AARP gets Georgia input on health reform

AARP Georgia held a "tele-town hall" Thursday with thousands of its members on health care reform but the most questions had to do with Medicare and prescription drug prices.


About 14,000 members joined in the conference call with the state chapter of AARP and one of its Washington representatives, Nicole Duritz, deputy director of AARP's federal health reform campaign.

In an informal poll of those on the call, 41 percent said they had fallen into the "doughnut hole" with their Medicare prescription drug plans. That's the gap where patients have to foot all of their drug costs after their plan pays out a certain amount, until the expenditures reach a much higher level and coverage kicks in again. In effect, they are paying for their drugs themselves while continuing to pay the premium for their prescription drug plan, Ms. Duritz said.

"We know that when people fall into the doughnut hole, they often do things that are not in their best health interests: they skip medication doses, they cut pills in half or unfortunately many just have to make the choice that they can't even take the medication or get their prescriptions filled," she said. "That's why we march up to (Capitol) Hill every single day and say you must close that doughnut hole."

The House of Representatives passed a reform bill that did just that, and AARP is closely monitoring a health reform bill currently on the floor of the U.S. Senate, Ms. Duritz said.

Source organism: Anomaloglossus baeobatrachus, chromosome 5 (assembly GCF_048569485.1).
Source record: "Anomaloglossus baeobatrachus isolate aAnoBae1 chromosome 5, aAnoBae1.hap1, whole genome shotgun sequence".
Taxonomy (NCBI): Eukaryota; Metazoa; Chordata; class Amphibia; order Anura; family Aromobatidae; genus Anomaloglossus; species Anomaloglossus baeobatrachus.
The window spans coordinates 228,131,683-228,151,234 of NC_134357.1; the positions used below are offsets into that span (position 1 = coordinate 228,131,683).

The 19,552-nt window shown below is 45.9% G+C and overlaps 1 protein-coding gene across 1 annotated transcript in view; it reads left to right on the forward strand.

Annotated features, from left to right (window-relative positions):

A woman calling from Jasper wanted to know if anything could be done to rein in pharmaceutical companies and drug prices.

"They can just keep going up with their prices," she said.

AARP is interested in an amendment being offered to the Senate bill that would allow the importation of prescription drugs purchased in other countries, where they are often cheaper, Ms. Duritz said.

"We want to make sure it's safe but we think it's a good deal. And our members want to do it," she said. The group also supports giving the Secretary of Health and Human Services the power to negotiate drug prices.

A man from Moultrie expressed concern about potential cuts to Medicare that would lower rates paid to physicians, "which means that my doctor may tell me to take a walk," he said.

Physicians had faced a 21-percent rate cut but the House has passed a bill to fix that, Ms. Duritz said.

A woman from Perry said she had heard the bill could hand over a patient's end-of-life decisions to an insurance company or Medicare. But that is simply untrue, Ms. Duritz said.

"This was just a misleading and cruel scare tactic that was used by some special interest groups that were trying to block progress on health reform," she said. The original version of the House bill had a provision that would have reimbursed physicians for having a discussion with patients about what they would like to do at the end of life, Ms. Duritz said.

Reach Tom Corwin at (706) 823-3213 or